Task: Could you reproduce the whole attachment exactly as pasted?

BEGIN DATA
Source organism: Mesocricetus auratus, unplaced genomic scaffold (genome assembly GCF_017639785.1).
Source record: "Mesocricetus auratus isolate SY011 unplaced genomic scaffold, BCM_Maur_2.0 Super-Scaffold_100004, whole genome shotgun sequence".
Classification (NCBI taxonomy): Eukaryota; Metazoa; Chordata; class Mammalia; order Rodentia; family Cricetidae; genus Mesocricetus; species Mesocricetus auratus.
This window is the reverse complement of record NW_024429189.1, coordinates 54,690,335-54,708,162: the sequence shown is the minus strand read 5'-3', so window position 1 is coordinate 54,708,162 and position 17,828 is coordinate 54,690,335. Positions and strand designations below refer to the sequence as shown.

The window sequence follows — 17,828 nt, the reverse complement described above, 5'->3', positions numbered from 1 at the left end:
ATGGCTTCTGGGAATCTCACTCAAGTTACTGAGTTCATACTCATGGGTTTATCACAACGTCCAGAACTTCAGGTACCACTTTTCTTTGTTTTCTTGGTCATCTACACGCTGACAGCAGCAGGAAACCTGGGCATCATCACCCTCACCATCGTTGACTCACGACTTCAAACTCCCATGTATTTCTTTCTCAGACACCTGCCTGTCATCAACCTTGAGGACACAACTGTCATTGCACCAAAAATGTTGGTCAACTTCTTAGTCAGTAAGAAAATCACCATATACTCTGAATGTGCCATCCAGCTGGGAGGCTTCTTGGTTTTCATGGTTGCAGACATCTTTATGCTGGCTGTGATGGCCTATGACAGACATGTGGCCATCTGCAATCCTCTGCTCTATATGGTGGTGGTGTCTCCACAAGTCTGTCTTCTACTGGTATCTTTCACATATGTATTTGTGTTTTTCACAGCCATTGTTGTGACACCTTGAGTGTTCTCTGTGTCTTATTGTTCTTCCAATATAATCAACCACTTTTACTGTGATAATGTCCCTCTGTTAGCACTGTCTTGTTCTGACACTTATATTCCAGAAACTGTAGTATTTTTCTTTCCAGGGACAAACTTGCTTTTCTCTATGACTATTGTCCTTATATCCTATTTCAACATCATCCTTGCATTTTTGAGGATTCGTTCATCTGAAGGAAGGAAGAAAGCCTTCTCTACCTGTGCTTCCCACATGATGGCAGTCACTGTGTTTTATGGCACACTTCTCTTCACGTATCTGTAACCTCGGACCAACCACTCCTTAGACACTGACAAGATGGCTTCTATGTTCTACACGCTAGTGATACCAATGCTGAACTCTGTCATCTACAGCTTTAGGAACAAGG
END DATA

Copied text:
Source organism: Mesocricetus auratus, unplaced genomic scaffold (genome assembly GCF_017639785.1).
Source record: "Mesocricetus auratus isolate SY011 unplaced genomic scaffold, BCM_Maur_2.0 Super-Scaffold_100004, whole genome shotgun sequence".
Classification (NCBI taxonomy): Eukaryota; Metazoa; Chordata; class Mammalia; order Rodentia; family Cricetidae; genus Mesocricetus; species Mesocricetus auratus.
This window is the reverse complement of record NW_024429189.1, coordinates 54,690,335-54,708,162: the sequence shown is the minus strand read 5'-3', so window position 1 is coordinate 54,708,162 and position 17,828 is coordinate 54,690,335. Positions and strand designations below refer to the sequence as shown.

The window sequence follows — 17,828 nt, the reverse complement described above, 5'->3', positions numbered from 1 at the left end:
ATGGCTTCTGGGAATCTCACTCAAGTTACTGAGTTCATACTCATGGGTTTATCACAACGTCCAGAACTTCAGGTACCACTTTTCTTTGTTTTCTTGGTCATCTACACGCTGACAGCAGCAGGAAACCTGGGCATCATCACCCTCACCATCGTTGACTCACGACTTCAAACTCCCATGTATTTCTTTCTCAGACACCTGCCTGTCATCAACCTTGAGGACACAACTGTCATTGCACCAAAAATGTTGGTCAACTTCTTAGTCAGTAAGAAAATCACCATATACTCTGAATGTGCCATCCAGCTGGGAGGCTTCTTGGTTTTCATGGTTGCAGACATCTTTATGCTGGCTGTGATGGCCTATGACAGACATGTGGCCATCTGCAATCCTCTGCTCTATATGGTGGTGGTGTCTCCACAAGTCTGTCTTCTACTGGTATCTTTCACATATGTATTTGTGTTTTTCACAGCCATTGTTGTGACACCTTGAGTGTTCTCTGTGTCTTATTGTTCTTCCAATATAATCAACCACTTTTACTGTGATAATGTCCCTCTGTTAGCACTGTCTTGTTCTGACACTTATATTCCAGAAACTGTAGTATTTTTCTTTCCAGGGACAAACTTGCTTTTCTCTATGACTATTGTCCTTATATCCTATTTCAACATCATCCTTGCATTTTTGAGGATTCGTTCATCTGAAGGAAGGAAGAAAGCCTTCTCTACCTGTGCTTCCCACATGATGGCAGTCACTGTGTTTTATGGCACACTTCTCTTCACGTATCTGTAACCTCGGACCAACCACTCCTTAGACACTGACAAGATGGCTTCTATGTTCTACACGCTAGTGATACCAATGCTGAACTCTGTCATCTACAGCTTTAGGAACAAGG